CITY GOVERNMENT FOR UNITY OF COMMAND
TARIQ AHMED SAEEDI (firstname.lastname@example.org)
July 06 - 12, 2009
Since last four years, citizens of Karachi have exposed to civic facilities, which have no precedence in last four decades and heightened their expectations about civic services to a point delicate to be fallen back in case of below par provision of services. Not ready to shove off the perquisites that services entail costs that include financial as well as non-financial, perhaps they still are taking a good social change for granted. On the other hand, while they sorely tend to praise metropolitan metamorphism bringing relief somewhere at someplace for society at large, yet majority of them somehow have accepted that obligation to meet their civic rights solely lies with the city district government Karachi, which is one of the several civic agencies functioning in the city. Because of being unaware of the chequered administration of the city and as they see no other parallel authority having such a euphoria towards development of Karachi, people make the district government responsible for any lapse.
In fact, at public level the tug of war among different custodian of civic affairs has no importance as long as it does not translate in to crippling of, and discrepancy in, municipal services or until it bogs down cohesion in services across the board. This however adversely affects smooth administration. If administration is divided in to numerous elected and non-elected bodies then uniformity in planning, development, and management cannot be maintained. City district government has been struggling to synchronize developments in the city. Nazim Karachi says that synchronization is possible only through unity of command. For one reason or another, however, it has not gotten a desirable outcome.
Over thirteen agencies are managing civic affairs of the city. Being major stakeholders, cantonment boards oppose relegation of management of civic areas under their jurisdictions to the city government, substantiating its running municipal affairs with the provisions of Cantonment Act 1924.
Masood Alam, Executive District Officer Municipal Services CDGK says this Act means to enforce discretion of cantonments on 'non-civilian' operational area to mobilize resources and to plan and manage developments. Aggregate civil areas under control of Karachi Cantonment, Malir, Clifton, Manora, Faisal, Korangi Creek cantonments spread over 26,096 acres.
It is relevant to mention that Supreme Court of Pakistan issued an order on October 10, 2007, in which it states that civilian areas shall be excluded from the cantonment boards through a notification by Ministry of Defence. A survey was to be conducted in this effect to identify the areas by a committee comprising nominated members by the court and within one month, that committee had to submit its report. As per the order, Karachi Strategic Development Plan-2020 prepared by the city district government Karachi shall be binding on all the stakeholders/civic agencies functioning in Karachi. In pursuance of Supreme Court order, Sindh government notified establishment of Karachi Municipal Services Board to plan, develop, and manage the municipal services within the city district Karachi under overall single agency concept. City Nazim would be its chairperson and representations would be from all stakeholders and civic agencies in decision-making of land control and municipal services. However, the execution of the order was halted because of a review petition filed against it in the Supreme Court by Military Lands and Cantonments.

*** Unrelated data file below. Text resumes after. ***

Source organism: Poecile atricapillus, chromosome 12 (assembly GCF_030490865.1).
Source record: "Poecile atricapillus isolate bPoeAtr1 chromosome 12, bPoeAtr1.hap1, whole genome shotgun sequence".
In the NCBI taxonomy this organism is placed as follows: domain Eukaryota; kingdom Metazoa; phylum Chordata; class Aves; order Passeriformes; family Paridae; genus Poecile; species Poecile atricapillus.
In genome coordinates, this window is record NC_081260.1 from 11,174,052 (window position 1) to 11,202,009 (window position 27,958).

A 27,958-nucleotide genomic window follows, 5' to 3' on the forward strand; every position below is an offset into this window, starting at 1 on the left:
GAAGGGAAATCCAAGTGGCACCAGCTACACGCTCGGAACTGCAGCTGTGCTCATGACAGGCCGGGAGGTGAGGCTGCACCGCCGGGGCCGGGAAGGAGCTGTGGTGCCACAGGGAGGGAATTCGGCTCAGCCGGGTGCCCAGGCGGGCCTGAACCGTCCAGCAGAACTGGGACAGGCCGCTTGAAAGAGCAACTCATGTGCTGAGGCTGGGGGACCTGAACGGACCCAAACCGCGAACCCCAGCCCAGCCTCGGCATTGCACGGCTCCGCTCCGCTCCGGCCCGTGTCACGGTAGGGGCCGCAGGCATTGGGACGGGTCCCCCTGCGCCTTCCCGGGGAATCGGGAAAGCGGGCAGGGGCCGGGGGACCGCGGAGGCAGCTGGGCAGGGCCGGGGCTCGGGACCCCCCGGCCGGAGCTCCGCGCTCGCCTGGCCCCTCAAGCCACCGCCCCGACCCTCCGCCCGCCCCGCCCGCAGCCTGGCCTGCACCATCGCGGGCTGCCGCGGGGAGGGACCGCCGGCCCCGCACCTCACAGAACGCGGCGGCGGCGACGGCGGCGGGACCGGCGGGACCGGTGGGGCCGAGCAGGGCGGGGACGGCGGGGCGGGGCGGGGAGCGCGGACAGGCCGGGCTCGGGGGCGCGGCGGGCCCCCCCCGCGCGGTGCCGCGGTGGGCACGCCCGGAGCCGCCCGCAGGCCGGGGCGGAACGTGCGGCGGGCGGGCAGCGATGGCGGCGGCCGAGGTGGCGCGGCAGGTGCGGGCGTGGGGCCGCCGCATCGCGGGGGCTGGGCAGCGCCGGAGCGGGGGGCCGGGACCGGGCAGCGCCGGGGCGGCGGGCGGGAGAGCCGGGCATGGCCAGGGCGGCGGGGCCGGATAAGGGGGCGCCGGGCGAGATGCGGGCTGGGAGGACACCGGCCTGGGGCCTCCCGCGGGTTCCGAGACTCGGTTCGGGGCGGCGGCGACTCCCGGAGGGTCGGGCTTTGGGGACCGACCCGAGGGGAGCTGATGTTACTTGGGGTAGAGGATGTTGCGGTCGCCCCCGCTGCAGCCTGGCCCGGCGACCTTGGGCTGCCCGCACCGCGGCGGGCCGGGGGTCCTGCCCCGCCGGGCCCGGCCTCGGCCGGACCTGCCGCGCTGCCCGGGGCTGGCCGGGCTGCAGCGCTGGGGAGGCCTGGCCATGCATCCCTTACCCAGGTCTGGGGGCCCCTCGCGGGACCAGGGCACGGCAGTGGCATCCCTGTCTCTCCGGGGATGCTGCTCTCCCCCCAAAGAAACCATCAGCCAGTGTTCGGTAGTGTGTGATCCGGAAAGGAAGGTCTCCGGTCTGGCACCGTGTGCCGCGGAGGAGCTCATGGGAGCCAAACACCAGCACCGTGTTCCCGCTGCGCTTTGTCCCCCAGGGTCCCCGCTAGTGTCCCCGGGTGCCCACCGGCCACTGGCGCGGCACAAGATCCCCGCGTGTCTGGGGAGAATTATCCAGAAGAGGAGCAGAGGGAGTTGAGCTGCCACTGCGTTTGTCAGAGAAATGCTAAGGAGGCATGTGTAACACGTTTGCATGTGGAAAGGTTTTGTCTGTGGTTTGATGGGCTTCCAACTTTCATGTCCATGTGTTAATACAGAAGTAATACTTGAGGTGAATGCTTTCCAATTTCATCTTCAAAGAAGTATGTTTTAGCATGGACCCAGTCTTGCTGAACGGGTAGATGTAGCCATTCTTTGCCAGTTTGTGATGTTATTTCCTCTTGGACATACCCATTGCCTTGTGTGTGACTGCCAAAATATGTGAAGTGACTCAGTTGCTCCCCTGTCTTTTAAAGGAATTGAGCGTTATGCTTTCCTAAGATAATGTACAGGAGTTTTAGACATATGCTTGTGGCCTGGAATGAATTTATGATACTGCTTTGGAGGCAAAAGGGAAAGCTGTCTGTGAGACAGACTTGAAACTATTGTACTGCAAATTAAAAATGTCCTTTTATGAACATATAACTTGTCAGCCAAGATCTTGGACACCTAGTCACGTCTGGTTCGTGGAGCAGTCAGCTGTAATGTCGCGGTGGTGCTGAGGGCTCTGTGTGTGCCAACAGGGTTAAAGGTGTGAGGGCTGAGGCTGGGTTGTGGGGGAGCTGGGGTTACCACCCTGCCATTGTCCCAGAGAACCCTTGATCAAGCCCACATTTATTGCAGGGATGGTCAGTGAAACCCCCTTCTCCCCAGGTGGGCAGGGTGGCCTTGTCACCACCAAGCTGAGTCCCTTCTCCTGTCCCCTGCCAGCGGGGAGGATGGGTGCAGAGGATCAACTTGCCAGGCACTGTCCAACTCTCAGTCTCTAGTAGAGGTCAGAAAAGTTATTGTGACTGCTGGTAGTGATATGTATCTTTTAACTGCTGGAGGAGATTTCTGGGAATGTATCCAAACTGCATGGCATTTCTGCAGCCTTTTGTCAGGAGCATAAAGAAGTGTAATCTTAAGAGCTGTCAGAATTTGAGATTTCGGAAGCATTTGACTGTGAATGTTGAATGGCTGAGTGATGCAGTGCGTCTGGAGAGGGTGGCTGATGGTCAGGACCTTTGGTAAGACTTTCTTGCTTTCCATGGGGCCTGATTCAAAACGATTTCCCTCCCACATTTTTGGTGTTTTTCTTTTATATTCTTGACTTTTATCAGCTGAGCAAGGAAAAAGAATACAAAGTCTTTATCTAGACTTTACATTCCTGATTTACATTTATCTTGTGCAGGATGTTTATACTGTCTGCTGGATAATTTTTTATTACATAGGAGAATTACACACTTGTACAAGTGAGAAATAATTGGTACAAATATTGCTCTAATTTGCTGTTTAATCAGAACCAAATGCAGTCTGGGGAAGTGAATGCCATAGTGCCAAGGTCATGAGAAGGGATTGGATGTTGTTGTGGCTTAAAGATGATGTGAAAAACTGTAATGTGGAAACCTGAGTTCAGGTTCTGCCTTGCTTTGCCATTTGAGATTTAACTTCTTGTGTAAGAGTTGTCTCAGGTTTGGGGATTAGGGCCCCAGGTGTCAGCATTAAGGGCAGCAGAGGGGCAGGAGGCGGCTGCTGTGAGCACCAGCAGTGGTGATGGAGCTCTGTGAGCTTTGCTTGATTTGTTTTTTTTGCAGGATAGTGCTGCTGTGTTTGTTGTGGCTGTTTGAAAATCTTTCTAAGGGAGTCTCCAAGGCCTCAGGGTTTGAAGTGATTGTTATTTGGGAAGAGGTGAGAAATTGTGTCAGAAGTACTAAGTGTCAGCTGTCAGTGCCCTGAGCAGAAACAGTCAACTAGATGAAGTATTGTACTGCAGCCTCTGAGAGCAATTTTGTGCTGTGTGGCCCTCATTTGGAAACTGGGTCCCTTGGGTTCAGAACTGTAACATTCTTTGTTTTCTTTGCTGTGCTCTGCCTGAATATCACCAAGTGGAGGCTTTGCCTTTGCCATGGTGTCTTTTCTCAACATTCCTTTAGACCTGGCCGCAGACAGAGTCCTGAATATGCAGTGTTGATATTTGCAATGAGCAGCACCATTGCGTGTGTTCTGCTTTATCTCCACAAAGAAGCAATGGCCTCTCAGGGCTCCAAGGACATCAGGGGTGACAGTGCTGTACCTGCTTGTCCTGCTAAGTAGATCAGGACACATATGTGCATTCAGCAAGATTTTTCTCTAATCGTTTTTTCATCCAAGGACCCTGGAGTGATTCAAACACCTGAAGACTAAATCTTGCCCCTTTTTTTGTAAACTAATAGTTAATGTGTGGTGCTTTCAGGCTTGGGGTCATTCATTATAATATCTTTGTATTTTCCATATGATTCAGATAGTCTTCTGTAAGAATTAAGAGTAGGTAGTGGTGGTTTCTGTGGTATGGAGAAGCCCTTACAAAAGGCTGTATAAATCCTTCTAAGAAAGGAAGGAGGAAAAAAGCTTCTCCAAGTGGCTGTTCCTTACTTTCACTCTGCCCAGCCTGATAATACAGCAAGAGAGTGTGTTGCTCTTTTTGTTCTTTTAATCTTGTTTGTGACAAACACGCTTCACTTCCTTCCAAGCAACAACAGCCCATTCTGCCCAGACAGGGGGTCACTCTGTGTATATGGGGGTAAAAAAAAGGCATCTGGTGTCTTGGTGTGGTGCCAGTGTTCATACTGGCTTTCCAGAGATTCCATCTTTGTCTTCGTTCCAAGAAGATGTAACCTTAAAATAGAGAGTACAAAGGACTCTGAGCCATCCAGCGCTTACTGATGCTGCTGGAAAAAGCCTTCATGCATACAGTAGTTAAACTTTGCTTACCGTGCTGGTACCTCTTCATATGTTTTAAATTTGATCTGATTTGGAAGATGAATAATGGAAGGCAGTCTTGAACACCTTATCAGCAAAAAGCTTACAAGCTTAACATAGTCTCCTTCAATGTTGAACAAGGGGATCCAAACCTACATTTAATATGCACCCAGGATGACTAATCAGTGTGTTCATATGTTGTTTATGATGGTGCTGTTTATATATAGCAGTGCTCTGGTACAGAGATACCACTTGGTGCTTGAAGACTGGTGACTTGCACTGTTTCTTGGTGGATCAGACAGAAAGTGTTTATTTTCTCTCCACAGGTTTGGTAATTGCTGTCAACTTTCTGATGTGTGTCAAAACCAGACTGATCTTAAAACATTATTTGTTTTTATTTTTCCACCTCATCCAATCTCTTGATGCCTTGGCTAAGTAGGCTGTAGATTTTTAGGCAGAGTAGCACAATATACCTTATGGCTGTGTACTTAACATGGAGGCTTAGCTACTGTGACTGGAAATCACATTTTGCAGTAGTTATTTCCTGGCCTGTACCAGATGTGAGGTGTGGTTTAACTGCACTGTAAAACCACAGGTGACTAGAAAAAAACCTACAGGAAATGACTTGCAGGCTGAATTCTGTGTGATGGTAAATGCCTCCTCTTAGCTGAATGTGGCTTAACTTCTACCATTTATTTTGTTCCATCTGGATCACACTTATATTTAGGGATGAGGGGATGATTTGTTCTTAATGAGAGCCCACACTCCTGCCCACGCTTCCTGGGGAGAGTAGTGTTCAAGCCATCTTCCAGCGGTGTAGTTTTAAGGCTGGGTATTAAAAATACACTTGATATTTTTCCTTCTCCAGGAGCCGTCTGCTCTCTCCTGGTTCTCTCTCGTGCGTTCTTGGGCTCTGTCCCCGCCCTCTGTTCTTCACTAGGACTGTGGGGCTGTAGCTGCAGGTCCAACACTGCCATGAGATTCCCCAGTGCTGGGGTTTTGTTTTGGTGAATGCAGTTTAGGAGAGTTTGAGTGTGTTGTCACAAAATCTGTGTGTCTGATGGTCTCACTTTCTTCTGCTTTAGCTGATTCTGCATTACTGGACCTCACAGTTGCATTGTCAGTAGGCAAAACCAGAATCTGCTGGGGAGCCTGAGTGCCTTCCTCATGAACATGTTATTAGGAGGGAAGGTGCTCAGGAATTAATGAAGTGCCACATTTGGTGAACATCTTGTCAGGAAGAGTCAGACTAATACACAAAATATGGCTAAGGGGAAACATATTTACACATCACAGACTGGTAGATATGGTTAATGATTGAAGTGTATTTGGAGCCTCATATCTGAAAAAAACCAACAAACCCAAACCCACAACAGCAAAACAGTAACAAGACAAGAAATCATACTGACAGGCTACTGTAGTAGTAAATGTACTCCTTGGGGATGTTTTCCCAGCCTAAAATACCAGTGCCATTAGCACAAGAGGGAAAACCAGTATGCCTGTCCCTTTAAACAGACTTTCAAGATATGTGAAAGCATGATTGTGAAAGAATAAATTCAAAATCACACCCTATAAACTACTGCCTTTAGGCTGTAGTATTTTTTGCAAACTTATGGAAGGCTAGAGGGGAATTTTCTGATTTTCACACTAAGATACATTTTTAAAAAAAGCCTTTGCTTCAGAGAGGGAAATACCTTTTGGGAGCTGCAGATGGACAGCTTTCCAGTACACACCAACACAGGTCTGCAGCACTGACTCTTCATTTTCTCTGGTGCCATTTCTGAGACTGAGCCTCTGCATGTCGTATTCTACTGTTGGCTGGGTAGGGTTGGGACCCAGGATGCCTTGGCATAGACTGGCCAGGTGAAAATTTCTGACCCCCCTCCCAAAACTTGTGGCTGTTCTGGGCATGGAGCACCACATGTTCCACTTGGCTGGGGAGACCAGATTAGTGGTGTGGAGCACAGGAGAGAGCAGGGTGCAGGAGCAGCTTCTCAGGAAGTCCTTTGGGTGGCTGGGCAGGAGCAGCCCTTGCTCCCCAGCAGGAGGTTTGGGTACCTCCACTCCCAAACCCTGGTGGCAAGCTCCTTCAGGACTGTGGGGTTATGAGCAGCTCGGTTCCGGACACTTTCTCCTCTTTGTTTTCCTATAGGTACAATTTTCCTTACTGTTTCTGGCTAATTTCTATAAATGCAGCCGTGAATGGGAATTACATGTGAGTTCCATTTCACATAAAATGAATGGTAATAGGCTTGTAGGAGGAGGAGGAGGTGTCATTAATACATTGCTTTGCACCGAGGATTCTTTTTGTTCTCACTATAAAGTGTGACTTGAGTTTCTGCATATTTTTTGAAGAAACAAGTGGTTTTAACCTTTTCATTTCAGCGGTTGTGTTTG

When it comes to planning, management, and development of municipal services, there is a need of financial resources. All agencies have their independent sources of income. Besides cantonments, there are Karachi Port Trust, Civil Aviation Authority, Pakistan Steel, SITE, etc., which independently plan developments for their areas across the metropolis. According to Masood Alam, they do not share any kind of resources with the city government despite that they directly or indirectly take benefits of its developed facilities. "They are utilizing our services free of cost," bewailed EDO Municipal Services during an interview.
For example, city government has two landfill sites and garbage from all areas irrespective of their controlling agency is dumped there, he said. "We spend normally Rs20 to 25 million in collecting and disposing off offal during Eid-ul-Azha and do not hunt for it in specific domain. In return, we get nothing from others. Likewise, infrastructural development enhances significance and marketing value of locations. The rate of billboards has increased manifold after flyovers and intersections have broadened their spectacle. The monetary benefits are not restricted to particular areas, but sprinkled massively to all corner, though rate per square is high in non-CDGK controlled domains."
He said sources of revenue for the city government were inadequate. Property transactions fees from Karachi Development Authority, which he termed a white elephant, trade licences fees, billboard rents are main revenue sources, he outlined. Even people are not ready to pay against services, referring to infrastructure tax he said. "Even if one is living in defence or Clifton, he owes the tax to the city government as he is leading comfortable travelling on roads, flyovers, underpasses constructed by it." The CDGK total collection of infrastructure tax of a quarter was much below target. As against estimate of Rs800 million, it fetched only Rs15million in a quarter. We are not interested in land ownership but uniformity in municipal services around the city, he emphasized. City government invites all stakeholders and civic agencies to get together every year to discuss plans so that cohesion in development strategies is integrated. Unity of command negates decentralization, said he when principle of devolution was referred.